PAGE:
I've got a trio of Ronin with skin base-coated and washed, but they're not ready to show off, even in work-in-progress status. I also have the Viktorias avatars' skin base-coated, but again, there's not much to show beyond that. That's not saying that I haven't been working on anything else, though. Besides taking small steps on my Venerable Dreadnought, I've also been working on a couple of minis from CoolMiniOrNot.com.
If I wanted skin practice, these two ladies have given me a lot of opportunity for that. I'm planning on using them as objective markers for my Slaanesh CSM army, hence why they're glued onto 40mm bases. They haven't turned out badly, and I was actually working on them before I worked on the Malifaux minis, so I'm surprised that their skin turned out better, but it's all a learning experience. Again, my blending techniques need a lot of work, but I'm getting used to building up the highlights in thin layers. The more I practice, the better I'll get.
And no, Malifaux isn't replacing 40K for me. It's just a chance to paint (and eventually play) something different. Small skirmish-scale games provide a nice alternative to large company-scale wargames from time to time. Of course, with Malifaux 2.0 coming in a few months, there's no point in learning to play right now...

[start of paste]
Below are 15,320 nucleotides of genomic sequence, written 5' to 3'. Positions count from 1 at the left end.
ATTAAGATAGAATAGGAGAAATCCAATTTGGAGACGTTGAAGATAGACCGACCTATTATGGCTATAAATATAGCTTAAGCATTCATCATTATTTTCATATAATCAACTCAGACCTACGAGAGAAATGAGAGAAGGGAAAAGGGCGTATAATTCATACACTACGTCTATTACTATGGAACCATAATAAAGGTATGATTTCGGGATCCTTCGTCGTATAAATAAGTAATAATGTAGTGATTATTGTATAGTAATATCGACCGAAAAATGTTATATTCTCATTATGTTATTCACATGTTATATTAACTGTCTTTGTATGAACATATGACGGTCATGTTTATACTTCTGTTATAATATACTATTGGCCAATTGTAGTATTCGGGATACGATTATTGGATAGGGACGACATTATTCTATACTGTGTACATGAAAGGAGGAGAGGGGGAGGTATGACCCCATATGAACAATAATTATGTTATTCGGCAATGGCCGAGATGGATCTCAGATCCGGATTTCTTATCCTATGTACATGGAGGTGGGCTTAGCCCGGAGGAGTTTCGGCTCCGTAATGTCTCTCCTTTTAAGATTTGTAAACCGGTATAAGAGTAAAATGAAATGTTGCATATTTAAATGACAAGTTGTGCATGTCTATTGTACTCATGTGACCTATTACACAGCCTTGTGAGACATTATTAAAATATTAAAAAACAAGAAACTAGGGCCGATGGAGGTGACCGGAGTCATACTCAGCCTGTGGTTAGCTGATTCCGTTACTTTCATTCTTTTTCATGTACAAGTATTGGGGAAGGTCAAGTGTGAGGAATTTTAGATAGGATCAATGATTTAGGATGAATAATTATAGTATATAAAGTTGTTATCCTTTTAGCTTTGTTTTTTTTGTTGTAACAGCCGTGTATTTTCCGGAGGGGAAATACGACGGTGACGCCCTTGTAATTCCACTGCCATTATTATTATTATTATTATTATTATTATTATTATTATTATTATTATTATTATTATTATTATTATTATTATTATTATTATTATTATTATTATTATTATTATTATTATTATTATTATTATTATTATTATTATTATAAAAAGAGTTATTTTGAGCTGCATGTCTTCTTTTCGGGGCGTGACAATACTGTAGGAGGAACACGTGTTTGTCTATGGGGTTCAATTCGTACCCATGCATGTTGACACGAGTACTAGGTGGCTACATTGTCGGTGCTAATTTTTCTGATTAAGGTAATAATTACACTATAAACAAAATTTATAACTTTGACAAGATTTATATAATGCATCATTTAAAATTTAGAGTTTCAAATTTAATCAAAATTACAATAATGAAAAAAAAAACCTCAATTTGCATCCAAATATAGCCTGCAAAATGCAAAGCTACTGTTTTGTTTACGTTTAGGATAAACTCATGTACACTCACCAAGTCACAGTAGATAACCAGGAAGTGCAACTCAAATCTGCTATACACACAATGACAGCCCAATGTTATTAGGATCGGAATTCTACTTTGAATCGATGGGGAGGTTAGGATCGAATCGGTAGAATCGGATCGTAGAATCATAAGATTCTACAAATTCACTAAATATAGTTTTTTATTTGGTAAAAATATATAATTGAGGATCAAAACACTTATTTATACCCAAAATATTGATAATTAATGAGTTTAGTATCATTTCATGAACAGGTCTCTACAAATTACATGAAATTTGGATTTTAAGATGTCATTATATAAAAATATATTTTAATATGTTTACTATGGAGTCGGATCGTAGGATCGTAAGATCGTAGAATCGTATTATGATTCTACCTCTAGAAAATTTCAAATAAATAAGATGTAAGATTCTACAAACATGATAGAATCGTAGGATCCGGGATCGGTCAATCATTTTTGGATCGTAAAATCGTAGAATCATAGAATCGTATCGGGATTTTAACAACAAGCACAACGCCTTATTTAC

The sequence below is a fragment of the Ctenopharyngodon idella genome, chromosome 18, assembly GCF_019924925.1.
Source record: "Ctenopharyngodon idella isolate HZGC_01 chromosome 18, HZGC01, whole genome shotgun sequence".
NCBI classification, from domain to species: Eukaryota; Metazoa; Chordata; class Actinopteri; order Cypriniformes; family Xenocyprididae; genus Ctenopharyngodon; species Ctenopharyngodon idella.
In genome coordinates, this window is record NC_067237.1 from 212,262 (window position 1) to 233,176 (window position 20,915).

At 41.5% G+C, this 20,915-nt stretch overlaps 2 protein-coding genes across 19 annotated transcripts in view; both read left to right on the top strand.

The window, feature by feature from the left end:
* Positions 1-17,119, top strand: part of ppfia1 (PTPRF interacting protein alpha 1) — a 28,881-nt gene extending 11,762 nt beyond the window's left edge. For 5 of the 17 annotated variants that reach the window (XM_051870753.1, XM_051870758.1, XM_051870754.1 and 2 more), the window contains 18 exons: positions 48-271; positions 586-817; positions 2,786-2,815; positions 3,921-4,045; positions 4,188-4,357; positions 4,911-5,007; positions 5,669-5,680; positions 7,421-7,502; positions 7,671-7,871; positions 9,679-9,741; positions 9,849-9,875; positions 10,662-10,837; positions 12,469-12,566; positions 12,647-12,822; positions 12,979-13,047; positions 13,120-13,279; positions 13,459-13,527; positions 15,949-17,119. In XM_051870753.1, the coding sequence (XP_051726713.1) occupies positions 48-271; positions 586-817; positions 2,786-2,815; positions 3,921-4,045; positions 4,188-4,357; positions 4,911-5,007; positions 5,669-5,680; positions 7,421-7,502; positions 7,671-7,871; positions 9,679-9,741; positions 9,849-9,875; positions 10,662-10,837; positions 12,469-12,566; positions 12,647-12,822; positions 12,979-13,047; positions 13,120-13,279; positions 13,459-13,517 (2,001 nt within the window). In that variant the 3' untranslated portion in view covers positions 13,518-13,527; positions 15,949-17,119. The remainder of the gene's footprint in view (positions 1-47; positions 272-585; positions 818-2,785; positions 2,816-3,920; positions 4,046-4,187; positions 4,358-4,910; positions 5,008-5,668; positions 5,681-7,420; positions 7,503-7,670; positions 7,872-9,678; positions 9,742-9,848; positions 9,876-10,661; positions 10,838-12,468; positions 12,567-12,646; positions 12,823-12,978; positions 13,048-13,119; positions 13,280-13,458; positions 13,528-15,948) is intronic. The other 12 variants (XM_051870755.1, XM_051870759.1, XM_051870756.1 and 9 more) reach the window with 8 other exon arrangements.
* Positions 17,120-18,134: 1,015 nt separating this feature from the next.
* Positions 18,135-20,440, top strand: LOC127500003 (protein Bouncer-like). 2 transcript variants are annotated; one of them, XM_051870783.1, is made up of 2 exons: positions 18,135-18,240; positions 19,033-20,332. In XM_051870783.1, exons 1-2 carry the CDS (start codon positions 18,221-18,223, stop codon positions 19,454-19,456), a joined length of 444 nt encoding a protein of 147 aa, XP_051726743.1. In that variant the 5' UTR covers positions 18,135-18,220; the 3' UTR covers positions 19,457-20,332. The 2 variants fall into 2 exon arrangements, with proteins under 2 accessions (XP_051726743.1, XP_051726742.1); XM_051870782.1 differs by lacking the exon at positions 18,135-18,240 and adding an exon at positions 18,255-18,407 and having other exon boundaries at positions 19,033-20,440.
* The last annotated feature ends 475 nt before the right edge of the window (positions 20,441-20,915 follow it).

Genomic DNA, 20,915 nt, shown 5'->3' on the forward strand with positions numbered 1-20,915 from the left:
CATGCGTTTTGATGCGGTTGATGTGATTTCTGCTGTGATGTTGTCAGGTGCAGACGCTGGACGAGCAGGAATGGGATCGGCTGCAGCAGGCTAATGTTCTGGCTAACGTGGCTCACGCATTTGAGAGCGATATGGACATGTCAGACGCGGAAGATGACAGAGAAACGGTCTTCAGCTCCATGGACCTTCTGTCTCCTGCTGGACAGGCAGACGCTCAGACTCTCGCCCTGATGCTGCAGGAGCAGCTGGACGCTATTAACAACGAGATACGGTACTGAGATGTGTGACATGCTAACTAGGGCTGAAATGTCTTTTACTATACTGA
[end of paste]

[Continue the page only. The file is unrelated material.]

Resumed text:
It's been a busy couple of months here, with the holidays and family illnesses and such, but I'm back to my blogging. I've also been painting, and I finally have some of my Black Templars completely painted. My first Crusader Squad, along with a variety of special weapons users, was finished this afternoon, and I'm very happy with how they've turned out. I'm still getting used to edge-highlighting black power armor, but for the most part they've turned out how I wanted.
Here's the special weapons Templars - meltagun, power fist, power axe, and flamer.